fundraising events; made up 31% of online donations (Firch, Jason, n.d.).

● Baby Boomers: 72% give to charity; 49% of Baby Boomer donors are enrolled in

a monthly giving program; 58% attend fundraising events (Firch, Jason, n.d.).

● Greatest Gen: 88% give to charity; donate 26% of total U.S. giving; on average

give 25% more frequently than younger generations (Firch, Jason, n.d.).
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● Gen Zers: 30% have donated to an organization; 26% of those aged 16-19

volunteer on a regular basis; 50% are looking for a job in volunteering; 1 in 10

want to start a charity (Berg, n.d.).

Psychographics:

People who attend Community College:

● Many students want to take advantage of a cheaper tuition rate for as long as they

can. Student loans being capped at a fairly low amount for dependant students

plus other resources such as scholarship opportunities is why some students

choose to attend a community college (Bynon, 2015).

● Community colleges provide an opportunity to complete pre-reqs and general

requirement classes that will count towards a bachelor’s degree all for a fraction

of the price of what most 4-year schools charge (Bynon, 2015).

● 41% of people choose Salt Lake Community College because of the affordability.

(Salt Lake Community College, 2014).

● 71% are here to earn a degree/certification and 61% plan to transfer to a four-year

institution (Salt Lake Community College, 2014).

● 29% work full time while 45% work part-time (Salt Lake Community College,

2014).

People that Donate:

● Older people are more likely to donate than are younger individuals (Lee, Y., &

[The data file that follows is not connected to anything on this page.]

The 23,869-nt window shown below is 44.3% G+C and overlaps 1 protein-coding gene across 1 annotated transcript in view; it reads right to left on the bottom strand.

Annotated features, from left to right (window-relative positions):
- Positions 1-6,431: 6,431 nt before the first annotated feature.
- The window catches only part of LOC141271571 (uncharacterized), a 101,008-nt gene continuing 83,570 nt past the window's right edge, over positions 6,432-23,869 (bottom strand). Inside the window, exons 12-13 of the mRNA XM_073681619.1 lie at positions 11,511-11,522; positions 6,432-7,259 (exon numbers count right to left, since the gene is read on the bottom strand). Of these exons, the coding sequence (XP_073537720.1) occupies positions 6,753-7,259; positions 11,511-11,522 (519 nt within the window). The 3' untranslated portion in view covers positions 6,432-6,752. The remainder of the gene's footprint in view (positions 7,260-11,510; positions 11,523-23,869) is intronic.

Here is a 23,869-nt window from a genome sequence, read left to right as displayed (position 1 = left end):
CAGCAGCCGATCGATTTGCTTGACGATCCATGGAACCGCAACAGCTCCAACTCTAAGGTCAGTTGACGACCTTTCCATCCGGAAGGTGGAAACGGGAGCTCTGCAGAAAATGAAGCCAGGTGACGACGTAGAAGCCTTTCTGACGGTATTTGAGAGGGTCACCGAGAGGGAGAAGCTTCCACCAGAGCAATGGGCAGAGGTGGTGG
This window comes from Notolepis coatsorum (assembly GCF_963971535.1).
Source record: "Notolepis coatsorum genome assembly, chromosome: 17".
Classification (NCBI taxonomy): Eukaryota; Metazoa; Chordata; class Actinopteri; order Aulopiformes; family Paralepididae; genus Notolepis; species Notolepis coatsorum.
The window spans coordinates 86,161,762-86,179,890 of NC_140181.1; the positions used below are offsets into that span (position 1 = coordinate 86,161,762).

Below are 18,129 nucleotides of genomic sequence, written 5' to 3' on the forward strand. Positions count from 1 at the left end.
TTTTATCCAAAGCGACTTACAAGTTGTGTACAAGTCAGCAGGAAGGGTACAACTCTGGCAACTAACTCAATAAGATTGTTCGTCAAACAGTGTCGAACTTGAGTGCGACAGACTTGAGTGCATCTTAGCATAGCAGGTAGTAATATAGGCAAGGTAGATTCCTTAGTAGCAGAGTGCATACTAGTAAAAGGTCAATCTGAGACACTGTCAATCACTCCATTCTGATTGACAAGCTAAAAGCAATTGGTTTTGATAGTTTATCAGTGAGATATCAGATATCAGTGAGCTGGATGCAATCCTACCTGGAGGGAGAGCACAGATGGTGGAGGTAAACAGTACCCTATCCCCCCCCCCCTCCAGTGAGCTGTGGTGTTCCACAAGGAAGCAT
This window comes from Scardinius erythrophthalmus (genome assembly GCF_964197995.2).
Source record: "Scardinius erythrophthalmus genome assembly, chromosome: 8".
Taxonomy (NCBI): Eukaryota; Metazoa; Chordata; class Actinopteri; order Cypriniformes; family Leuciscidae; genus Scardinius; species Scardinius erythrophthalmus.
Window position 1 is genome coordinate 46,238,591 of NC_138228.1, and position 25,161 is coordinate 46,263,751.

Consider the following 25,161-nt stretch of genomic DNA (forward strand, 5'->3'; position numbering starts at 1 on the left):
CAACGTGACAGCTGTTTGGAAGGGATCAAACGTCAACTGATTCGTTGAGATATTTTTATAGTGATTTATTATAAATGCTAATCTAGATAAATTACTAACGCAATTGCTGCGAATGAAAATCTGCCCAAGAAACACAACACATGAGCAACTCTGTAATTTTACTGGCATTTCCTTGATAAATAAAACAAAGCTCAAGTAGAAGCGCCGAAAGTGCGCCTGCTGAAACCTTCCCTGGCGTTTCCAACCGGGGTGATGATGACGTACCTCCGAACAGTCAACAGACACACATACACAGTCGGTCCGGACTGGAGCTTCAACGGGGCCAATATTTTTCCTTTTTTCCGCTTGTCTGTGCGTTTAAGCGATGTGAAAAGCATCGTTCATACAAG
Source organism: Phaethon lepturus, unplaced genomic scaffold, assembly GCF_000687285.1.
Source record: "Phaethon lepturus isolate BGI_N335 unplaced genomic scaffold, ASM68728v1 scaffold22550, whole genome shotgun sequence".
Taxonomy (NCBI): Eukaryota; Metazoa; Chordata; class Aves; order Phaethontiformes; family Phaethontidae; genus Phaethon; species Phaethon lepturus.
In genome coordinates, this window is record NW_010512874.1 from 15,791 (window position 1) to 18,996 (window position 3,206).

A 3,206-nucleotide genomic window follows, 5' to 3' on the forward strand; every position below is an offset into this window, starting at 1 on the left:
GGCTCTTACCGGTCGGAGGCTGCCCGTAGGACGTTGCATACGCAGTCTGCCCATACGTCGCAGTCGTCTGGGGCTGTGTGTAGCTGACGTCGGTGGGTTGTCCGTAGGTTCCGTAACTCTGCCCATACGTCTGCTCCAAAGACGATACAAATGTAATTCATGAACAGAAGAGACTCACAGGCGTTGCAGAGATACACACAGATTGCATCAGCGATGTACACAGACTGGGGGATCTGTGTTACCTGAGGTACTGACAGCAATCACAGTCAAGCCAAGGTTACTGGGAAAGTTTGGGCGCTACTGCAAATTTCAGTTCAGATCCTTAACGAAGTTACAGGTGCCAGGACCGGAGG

Chang, C., 2007).

● Females are more likely to donate than males (Lee, Y., & Chang, C., 2007),
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● People with one or more children have a strong positive association with the

likelihood of monetary donation (Lee, Y., & Chang, C., 2007).

● Marital status is also useful to differentiate between the individuals who donate

money/items than those who do not (Lee, Y., & Chang, C., 2007).

● Empathetic people are more likely to opt for donating money (Lee, Y., & Chang,

C., 2007).

Audience Analysis:

The target audience has been limited to the students and faculty that attend Salt Lake

Community College and people that donate in general. There are 60,000 students that attend

SLCC on the ten campuses or are taking online classes. Of those 60,000 students, the average

age is 23 years old, aka millennials. 84% of millennials donate to charity so the fact that the

target audience is mostly made up of millennials it will help assist us dramatically in achieving

our goal. As we started implementing our channels, it became clear that we were missing a major

audience that we could easily reach: Gen Zers. Although we didn’t initially consider this age

group to be a large part of our target audience, we found a lot of success in reaching this